Quantum Materials

Unique Quantum Material Could Enable Ultra-powerful, Compact Computers | Columbia Quantum Initiative

Information in computers is transmitted through semiconductors by the movement of electrons and stored in the direction of the electron spin in magnetic materials. To shrink devices while improving their performance—a goal of an emerging field called spin-electronics (“spintronics”)—researchers are searching for unique materials that combine both quantum properties.

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Material-Design Tools Taking On Quantum Monte Carlo Methods, Approximation of the Schrodinger Equation

A multi-institutional effort that includes researchers from Argonne, Lawrence Berkeley, and Oak Ridge National Laboratories is now underway to prepare QMCPACK for deployment on forthcoming, GPU-powered exascale machines, including the ALCF’s Aurora supercomputer. The greatly expanded computational power and parallelism of exascale will enable predictive capabilities far beyond the capacity of QMCPACK’s current implementation.

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Indispensable Research for Future Information and Computing Technologies Conducted by U.S. Department of Energy

A team led by the Department of Energy’s Oak Ridge National Laboratory has found a rare quantum material in which electrons move in coordinated ways, essentially “dancing.” Straining the material creates an electronic band structure that sets the stage for exotic, more tightly correlated behavior – akin to tangoing – among Dirac electrons, which are especially mobile electric charge carriers that may someday enable faster transistors. The results are published in the journal Science Advances.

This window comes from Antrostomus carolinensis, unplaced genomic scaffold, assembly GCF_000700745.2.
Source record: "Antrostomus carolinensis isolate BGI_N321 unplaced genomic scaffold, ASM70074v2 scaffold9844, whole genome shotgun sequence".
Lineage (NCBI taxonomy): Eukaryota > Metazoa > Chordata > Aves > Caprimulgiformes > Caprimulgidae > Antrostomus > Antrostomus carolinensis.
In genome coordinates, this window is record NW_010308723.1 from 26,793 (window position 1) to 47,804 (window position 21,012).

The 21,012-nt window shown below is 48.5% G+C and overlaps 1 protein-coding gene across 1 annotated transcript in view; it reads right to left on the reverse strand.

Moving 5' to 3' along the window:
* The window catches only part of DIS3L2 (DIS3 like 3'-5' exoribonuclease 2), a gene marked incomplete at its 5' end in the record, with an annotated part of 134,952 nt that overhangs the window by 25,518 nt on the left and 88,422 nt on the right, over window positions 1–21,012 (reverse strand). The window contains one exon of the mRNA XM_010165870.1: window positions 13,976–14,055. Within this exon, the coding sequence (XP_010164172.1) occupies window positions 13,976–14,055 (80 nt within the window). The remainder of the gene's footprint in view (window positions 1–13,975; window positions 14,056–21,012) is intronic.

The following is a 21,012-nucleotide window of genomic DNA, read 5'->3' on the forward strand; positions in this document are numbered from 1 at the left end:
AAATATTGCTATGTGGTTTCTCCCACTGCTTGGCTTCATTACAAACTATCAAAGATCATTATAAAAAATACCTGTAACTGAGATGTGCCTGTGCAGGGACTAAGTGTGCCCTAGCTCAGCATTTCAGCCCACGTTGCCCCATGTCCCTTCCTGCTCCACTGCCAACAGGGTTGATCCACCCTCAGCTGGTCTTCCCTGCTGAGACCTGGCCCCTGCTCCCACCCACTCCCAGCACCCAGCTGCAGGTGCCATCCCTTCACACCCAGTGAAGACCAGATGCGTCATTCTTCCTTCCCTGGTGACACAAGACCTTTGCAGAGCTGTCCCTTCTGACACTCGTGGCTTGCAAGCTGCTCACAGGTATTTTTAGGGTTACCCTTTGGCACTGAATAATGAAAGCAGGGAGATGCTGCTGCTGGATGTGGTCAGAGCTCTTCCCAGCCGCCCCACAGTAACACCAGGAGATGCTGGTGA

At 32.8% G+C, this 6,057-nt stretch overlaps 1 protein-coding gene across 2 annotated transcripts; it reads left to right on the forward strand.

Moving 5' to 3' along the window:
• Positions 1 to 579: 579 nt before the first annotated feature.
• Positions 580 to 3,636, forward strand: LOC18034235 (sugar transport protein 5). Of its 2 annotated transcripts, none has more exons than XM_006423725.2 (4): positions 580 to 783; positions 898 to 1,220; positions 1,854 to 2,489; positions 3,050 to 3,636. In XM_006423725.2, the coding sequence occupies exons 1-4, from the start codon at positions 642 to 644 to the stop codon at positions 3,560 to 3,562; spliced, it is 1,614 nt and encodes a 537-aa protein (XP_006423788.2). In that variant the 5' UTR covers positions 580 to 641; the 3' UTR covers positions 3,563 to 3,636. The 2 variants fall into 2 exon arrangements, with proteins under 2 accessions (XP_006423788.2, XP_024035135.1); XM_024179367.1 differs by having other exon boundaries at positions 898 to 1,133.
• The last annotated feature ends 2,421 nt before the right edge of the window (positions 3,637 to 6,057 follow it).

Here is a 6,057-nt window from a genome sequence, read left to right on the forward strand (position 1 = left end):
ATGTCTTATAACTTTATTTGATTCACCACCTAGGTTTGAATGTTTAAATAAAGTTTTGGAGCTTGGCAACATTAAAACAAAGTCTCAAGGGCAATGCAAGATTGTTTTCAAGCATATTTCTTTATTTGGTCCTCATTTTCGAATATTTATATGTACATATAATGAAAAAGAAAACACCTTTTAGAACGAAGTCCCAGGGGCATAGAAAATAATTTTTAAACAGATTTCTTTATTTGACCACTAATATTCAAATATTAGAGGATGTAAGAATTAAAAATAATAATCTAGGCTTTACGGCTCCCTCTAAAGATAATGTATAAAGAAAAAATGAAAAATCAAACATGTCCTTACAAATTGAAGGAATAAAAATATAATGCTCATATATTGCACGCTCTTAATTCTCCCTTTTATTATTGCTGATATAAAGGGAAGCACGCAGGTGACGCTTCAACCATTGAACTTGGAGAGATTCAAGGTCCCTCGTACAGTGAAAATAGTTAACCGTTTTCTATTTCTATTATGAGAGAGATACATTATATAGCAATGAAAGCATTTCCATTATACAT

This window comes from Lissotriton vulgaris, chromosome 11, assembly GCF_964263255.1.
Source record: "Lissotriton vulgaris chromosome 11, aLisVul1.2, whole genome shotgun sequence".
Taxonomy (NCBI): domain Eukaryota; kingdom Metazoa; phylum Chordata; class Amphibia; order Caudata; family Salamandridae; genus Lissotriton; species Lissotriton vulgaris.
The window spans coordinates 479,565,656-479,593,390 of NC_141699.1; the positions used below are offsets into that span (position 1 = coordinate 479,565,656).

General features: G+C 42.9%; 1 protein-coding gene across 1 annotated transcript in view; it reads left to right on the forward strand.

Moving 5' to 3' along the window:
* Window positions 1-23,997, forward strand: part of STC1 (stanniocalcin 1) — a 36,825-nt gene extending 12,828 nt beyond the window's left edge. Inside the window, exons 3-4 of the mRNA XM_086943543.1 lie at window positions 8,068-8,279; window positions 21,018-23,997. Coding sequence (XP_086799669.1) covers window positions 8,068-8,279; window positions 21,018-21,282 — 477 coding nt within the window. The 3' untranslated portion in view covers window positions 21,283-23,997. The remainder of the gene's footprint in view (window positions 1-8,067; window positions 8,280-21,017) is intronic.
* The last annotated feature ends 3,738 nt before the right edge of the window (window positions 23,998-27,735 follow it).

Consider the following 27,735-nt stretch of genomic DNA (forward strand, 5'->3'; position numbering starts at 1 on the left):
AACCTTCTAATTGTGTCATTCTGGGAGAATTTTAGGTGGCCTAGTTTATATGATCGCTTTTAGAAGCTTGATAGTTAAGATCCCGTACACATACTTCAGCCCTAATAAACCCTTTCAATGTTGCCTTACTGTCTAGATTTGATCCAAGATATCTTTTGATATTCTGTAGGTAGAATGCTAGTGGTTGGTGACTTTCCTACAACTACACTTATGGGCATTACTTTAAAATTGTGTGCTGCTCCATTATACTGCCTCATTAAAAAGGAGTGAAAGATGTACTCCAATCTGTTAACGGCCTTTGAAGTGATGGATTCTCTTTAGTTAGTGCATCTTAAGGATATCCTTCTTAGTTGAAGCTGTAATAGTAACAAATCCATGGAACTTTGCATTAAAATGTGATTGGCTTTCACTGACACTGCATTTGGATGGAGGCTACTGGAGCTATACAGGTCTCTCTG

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Need Ultrafast Information Processing? Try Topological Materials for Ultrafast Spintronics

The laws of quantum physics rule the microcosm. They determine, for example, how easily electrons move through a crystal and thus whether the material is a metal, a semiconductor or an insulator. Quantum physics may lead to exotic properties in certain materials: In so-called topological insulators, only the electrons that can occupy some specific quantum states are free to move like massless particles on the surface, while this mobility is completely absent for electrons in the bulk.

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Need Ultrafast Information Processing? Try Topological Materials for Ultrafast Spintronics

The laws of quantum physics rule the microcosm. They determine, for example, how easily electrons move through a crystal and thus whether the material is a metal, a semiconductor or an insulator. Quantum physics may lead to exotic properties in certain materials: In so-called topological insulators, only the electrons that can occupy some specific quantum states are free to move like massless particles on the surface, while this mobility is completely absent for electrons in the bulk.

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